One of the perks of working at a place like HotHardware is that we have access to some of the hottest hardware around. So when I decided to dive into Windows 8 head-first a few months ago, I thought I’d give the OS as much breathing room as possible and install it on a freshly built, ultra high-end rig. Building myself a second system for Windows 8 while tweaking and getting accustomed to the OS’s new interface, and whatever other quirks popped up, would help me remain semi-productive before making the actual transition to the new machine.
Before I show you the hardware I used for the build and discuss some of the issues that I had to contend with along the way, I want to be clear that this is not some sort of build guide or recommended spec sheet. I’m simply posting up some geek porn for all of you hardware lovers out there and outlining my experience so far with the new machine and with Windows 8 in general. Because a particular piece of hardware was a good fit for my build doesn’t mean it’ll suit your needs. Then again, if the hardware I use serves me well—considering the beating I put on my rigs—it’ll likely work out for you all, too. So that has to count for something.
I tend to configure my systems around the processor and motherboard and "build outward". I just so happened to have an Intel Core i7-3960X at my disposal, which is still one of the fastest processors Intel has released to date. With high clocks, 6 cores and support for 12 threads with HyperThreading, the Core i7-3960X is plenty powerful for just about any desktop computing task.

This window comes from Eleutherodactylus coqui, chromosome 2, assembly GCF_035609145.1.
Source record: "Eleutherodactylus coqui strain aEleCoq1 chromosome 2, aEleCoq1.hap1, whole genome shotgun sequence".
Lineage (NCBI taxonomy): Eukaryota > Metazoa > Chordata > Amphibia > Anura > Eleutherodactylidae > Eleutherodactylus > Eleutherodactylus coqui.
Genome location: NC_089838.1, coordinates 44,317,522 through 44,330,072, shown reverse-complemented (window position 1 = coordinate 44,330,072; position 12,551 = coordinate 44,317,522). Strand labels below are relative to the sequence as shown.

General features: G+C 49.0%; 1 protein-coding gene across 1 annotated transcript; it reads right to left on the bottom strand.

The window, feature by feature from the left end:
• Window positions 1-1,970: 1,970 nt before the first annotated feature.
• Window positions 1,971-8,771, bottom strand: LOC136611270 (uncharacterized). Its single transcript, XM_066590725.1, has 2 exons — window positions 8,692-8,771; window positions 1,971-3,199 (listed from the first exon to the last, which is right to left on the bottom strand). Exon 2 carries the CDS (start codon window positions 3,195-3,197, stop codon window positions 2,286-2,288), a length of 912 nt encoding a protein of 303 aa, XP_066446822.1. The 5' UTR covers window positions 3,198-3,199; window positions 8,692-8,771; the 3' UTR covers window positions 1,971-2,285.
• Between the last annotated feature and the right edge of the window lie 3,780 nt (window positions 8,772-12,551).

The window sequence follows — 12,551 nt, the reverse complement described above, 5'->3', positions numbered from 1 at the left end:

Because I was using a 3960X, I obviously needed a Socket 2011 motherboard to go along with it, in addition to a quad-channel memory kit, hefty power supply, etc. To that end, I snagged a GA-X79S-UP5-WIFI from our friends at Gigabyte. The GA-X79S-UP5-WIFI was a perfect fit for my build for a couple of reasons. For one, it is outfitted with an Intel C606 Express chipset, which is essentially a new revision of the original X79 but with all of the SATA and SAS ports which didn’t make it onto the original X79 enabled. The board also sports a host of enthusiast-class features, like support for SLI and CrossFire, Intel and Realtek Gigabit NICs, plenty of USB 3.0 ports, Firewire and more. The board’s got nice beefy heatsinks and includes a PCIe WiFi card, too.
I’m lucky enough to have a 30” HP ZR30w with a native resolution of 2560x1600 for personal use and do plenty of gaming (though not as much as I would like!). I also like to crank up the eye candy in-game, so some powerful graphics cards were in order. I ended up with a pair of factory overclocked Gigabyte GeForce GTX 680 cards, model GV-N680OC-2GD, running in SLI. These cards are nice and quiet at idle and with six cooling fans, they move plenty of air under load without being overly noisy. The rig I was replacing had a pair of Radeon HD 6970s in it, so the GTX 680s would also be a nice upgrade.
As for storage, I opted for pair of 240GB Intel SSD 520 series drives running in a RAID 0 configuration for the OS, apps, and games, along with a pair of Seagate Savvio 10K.5 900GB drives running in a RAID 1 configuration for bulk storage and backup purposes. (I also back up important data to a NAS device). A pair of SSDs running in RAID 0 is a bit of overkill, but when you can move upwards of 1GB per second, file transfers and copies are super-quick, and level load times in games are sped up nicely—so I say, why not? The Savvios are somewhat older drives that I happened to have laying around. Since they were essentially new and could utilize the SAS interface available on the Gigabyte GA-X79S-UP5-WIFI motherboard, I put them to use.